WACO — Baylor quarterback Seth Russell checked his watch, looking for a specific date.
Was it that painful date? He didn’t know for sure. He paused a few seconds and said, “It’s past.”
Russell moved on. It’s a busy week for the fifth-year senior. His undefeated and eighth-ranked Bears play in Austin against Texas Saturday. It’ll be the first time Russell has played a game against the Longhorns. A year ago, he was on the sidelines, wearing a neck brace since he was five weeks removed from surgery.
Monday was the one-year anniversary of the hit that broke Russell’s neck. Late in Baylor’s homecoming game against Iowa State, he ducked his head and tried for extra yardage to convert a third down. Until that hit, he’d been a Heisman Trophy contender. Until that otherwise ordinary quarterback run, the Bears also were in the middle of the critical mix for one of four national playoff spots.
Flash forward 365 days. Baylor still is in the national championship conversation, but on offense, the Bears aren’t their overwhelming self. Baylor still is the highest ranked team in the Big 12, although the Bears have key road games remaining against Oklahoma and West Virginia and home dates with TCU and Kansas State. Baylor also will take on Texas Tech, Nov. 25, at AT&T Stadium in Arlington. The Longhorns might be the Bears’ easiest game left.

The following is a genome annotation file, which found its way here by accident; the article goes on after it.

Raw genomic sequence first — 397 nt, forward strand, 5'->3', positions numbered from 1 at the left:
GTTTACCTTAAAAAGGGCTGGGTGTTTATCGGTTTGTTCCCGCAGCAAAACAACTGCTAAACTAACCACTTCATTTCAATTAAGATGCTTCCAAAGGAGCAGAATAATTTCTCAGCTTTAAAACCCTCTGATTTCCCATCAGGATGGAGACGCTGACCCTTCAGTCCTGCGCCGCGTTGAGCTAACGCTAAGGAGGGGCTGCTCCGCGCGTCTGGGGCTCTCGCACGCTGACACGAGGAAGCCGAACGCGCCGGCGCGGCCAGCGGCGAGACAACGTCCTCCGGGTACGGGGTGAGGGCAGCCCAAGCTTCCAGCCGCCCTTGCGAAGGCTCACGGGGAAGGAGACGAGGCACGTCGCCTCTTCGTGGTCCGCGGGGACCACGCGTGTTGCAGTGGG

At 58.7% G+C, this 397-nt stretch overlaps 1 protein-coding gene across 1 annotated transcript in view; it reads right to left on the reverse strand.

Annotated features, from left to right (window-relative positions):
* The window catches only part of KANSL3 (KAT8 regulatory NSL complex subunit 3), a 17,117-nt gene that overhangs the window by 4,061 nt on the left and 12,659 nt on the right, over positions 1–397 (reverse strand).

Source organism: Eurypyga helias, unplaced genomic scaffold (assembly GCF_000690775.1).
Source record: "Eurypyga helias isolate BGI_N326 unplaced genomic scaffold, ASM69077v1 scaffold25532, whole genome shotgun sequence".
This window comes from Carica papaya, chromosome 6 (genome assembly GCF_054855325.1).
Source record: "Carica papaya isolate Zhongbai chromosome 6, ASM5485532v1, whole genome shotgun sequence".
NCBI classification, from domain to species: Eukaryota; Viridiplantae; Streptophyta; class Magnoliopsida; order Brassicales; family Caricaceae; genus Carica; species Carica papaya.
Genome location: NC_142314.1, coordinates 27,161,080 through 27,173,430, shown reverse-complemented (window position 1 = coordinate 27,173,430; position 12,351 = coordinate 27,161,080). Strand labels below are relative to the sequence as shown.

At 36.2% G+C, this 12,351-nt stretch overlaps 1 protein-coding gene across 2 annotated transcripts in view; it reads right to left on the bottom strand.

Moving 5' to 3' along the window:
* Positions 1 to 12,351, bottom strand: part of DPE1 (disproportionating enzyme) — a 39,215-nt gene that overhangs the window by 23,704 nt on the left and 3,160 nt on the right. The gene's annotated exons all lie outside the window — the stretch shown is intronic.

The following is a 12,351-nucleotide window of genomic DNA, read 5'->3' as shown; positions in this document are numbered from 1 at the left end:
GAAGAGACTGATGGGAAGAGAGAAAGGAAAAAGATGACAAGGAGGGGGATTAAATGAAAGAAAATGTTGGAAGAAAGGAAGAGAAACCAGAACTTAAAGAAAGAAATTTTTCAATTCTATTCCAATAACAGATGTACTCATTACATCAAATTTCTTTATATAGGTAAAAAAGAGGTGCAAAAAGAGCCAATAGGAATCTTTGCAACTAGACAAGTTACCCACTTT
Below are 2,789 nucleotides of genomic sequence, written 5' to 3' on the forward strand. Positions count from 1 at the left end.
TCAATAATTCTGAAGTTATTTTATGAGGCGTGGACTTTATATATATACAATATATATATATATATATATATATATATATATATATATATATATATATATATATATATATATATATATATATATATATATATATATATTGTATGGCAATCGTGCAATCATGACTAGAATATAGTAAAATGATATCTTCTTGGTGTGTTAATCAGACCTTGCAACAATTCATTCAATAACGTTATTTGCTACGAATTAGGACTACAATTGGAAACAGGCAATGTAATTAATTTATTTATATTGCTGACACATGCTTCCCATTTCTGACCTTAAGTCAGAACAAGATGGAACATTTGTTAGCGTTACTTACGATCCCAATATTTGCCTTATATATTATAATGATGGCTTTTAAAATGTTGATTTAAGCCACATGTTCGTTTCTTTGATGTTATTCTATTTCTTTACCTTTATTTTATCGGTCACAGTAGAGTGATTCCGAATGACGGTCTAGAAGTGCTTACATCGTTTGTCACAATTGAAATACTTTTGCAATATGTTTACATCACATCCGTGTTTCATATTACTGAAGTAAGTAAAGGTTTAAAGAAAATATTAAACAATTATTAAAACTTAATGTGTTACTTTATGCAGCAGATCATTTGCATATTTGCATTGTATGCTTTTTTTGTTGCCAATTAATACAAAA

Russell has yet to show the form that made him one of the top players in the country last year. Baylor still sports a robust offense, averaging 549.2 yards and 43.7 points per game. But the Bears are only third-best in the explosive Big 12 in total offense and scoring, behind Tech (640.3 yards, 50.3 points) and Oklahoma (572.3 and 43.9).
There are many reasons as to why.
Bears coach Jim Grobe said Russell “was rusty” earlier in the season when Baylor didn’t blow out opponents in the opening halves. Instead, the offense kick-started in the third quarter in blowout wins over SMU and Rice and a tight victory over the Cyclones.
Russell is without his top receivers, including NFL first-rounder Corey Coleman, from a year ago, meaning this year’s raw group experienced some early growing pains. The Bears also lost four starters from last year’s offensive line.
Russell is completing only 57 percent of his passes and he’s averaging 245 passing yards a game, which is only seventh best in the league. But with only 177 attempts, he’s thrown significantly less than the six quarterbacks who rank ahead of him.
In Baylor’s last game — a 49-7 victory over Kansas — Russell played only the first half.
Grobe is pleased with Russell’s play.
“I don’t think we could be happier with Seth’s progress right now,” Grobe said. “I was a little bit concerned early in the season. I thought he looked a little bit rusty. … Honestly, I think he’s doing a good job leading our football team. I think he’s gotten better and better and better.”
Russell said he’s pleased with where he is now, as opposed to this time a year ago.
“This time last year I had a broken neck,” Russell quipped, “I’d say it was a little better.”